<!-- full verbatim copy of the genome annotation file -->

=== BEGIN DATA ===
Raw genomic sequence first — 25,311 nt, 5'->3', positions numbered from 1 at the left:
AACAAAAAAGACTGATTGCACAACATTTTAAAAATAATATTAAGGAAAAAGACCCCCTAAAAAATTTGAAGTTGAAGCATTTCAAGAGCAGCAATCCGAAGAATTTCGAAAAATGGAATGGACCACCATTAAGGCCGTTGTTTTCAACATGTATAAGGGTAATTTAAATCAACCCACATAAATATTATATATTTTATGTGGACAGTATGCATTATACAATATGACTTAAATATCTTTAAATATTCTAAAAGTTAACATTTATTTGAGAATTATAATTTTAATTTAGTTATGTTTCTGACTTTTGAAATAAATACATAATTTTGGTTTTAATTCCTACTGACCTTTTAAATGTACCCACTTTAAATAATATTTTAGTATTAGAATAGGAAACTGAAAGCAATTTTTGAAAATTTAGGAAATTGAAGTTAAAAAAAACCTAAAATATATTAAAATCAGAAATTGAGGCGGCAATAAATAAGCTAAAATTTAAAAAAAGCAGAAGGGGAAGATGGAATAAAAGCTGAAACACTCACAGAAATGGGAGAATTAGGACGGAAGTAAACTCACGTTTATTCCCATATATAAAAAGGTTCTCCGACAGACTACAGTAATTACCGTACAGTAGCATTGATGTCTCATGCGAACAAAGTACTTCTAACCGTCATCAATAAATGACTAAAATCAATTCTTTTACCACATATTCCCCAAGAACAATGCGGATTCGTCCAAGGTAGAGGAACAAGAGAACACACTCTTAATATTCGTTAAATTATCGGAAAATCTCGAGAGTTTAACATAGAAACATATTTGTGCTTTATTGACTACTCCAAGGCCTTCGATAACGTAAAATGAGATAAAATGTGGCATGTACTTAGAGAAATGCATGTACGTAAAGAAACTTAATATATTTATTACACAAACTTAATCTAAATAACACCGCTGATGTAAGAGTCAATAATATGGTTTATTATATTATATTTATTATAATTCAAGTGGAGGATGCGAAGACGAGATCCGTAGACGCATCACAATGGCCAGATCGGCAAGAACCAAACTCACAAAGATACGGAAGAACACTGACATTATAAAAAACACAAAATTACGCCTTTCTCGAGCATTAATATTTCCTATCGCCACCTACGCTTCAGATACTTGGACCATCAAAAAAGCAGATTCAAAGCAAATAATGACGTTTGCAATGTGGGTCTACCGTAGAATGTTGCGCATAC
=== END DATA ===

Raw genomic sequence first — 25,311 nt, 5'->3', positions numbered from 1 at the left:
AACAAAAAAGACTGATTGCACAACATTTTAAAAATAATATTAAGGAAAAAGACCCCCTAAAAAATTTGAAGTTGAAGCATTTCAAGAGCAGCAATCCGAAGAATTTCGAAAAATGGAATGGACCACCATTAAGGCCGTTGTTTTCAACATGTATAAGGGTAATTTAAATCAACCCACATAAATATTATATATTTTATGTGGACAGTATGCATTATACAATATGACTTAAATATCTTTAAATATTCTAAAAGTTAACATTTATTTGAGAATTATAATTTTAATTTAGTTATGTTTCTGACTTTTGAAATAAATACATAATTTTGGTTTTAATTCCTACTGACCTTTTAAATGTACCCACTTTAAATAATATTTTAGTATTAGAATAGGAAACTGAAAGCAATTTTTGAAAATTTAGGAAATTGAAGTTAAAAAAAACCTAAAATATATTAAAATCAGAAATTGAGGCGGCAATAAATAAGCTAAAATTTAAAAAAAGCAGAAGGGGAAGATGGAATAAAAGCTGAAACACTCACAGAAATGGGAGAATTAGGACGGAAGTAAACTCACGTTTATTCCCATATATAAAAAGGTTCTCCGACAGACTACAGTAATTACCGTACAGTAGCATTGATGTCTCATGCGAACAAAGTACTTCTAACCGTCATCAATAAATGACTAAAATCAATTCTTTTACCACATATTCCCCAAGAACAATGCGGATTCGTCCAAGGTAGAGGAACAAGAGAACACACTCTTAATATTCGTTAAATTATCGGAAAATCTCGAGAGTTTAACATAGAAACATATTTGTGCTTTATTGACTACTCCAAGGCCTTCGATAACGTAAAATGAGATAAAATGTGGCATGTACTTAGAGAAATGCATGTACGTAAAGAAACTTAATATATTTATTACACAAACTTAATCTAAATAACACCGCTGATGTAAGAGTCAATAATATGGTTTATTATATTATATTTATTATAATTCAAGTGGAGGATGCGAAGACGAGATCCGTAGACGCATCACAATGGCCAGATCGGCAAGAACCAAACTCACAAAGATACGGAAGAACACTGACATTATAAAAAACACAAAATTACGCCTTTCTCGAGCATTAATATTTCCTATCGCCACCTACGCTTCAGATACTTGGACCATCAAAAAAGCAGATTCAAAGCAAATAATGACGTTTGCAATGTGGGTCTACCGTAGAATGTTGCGCATAC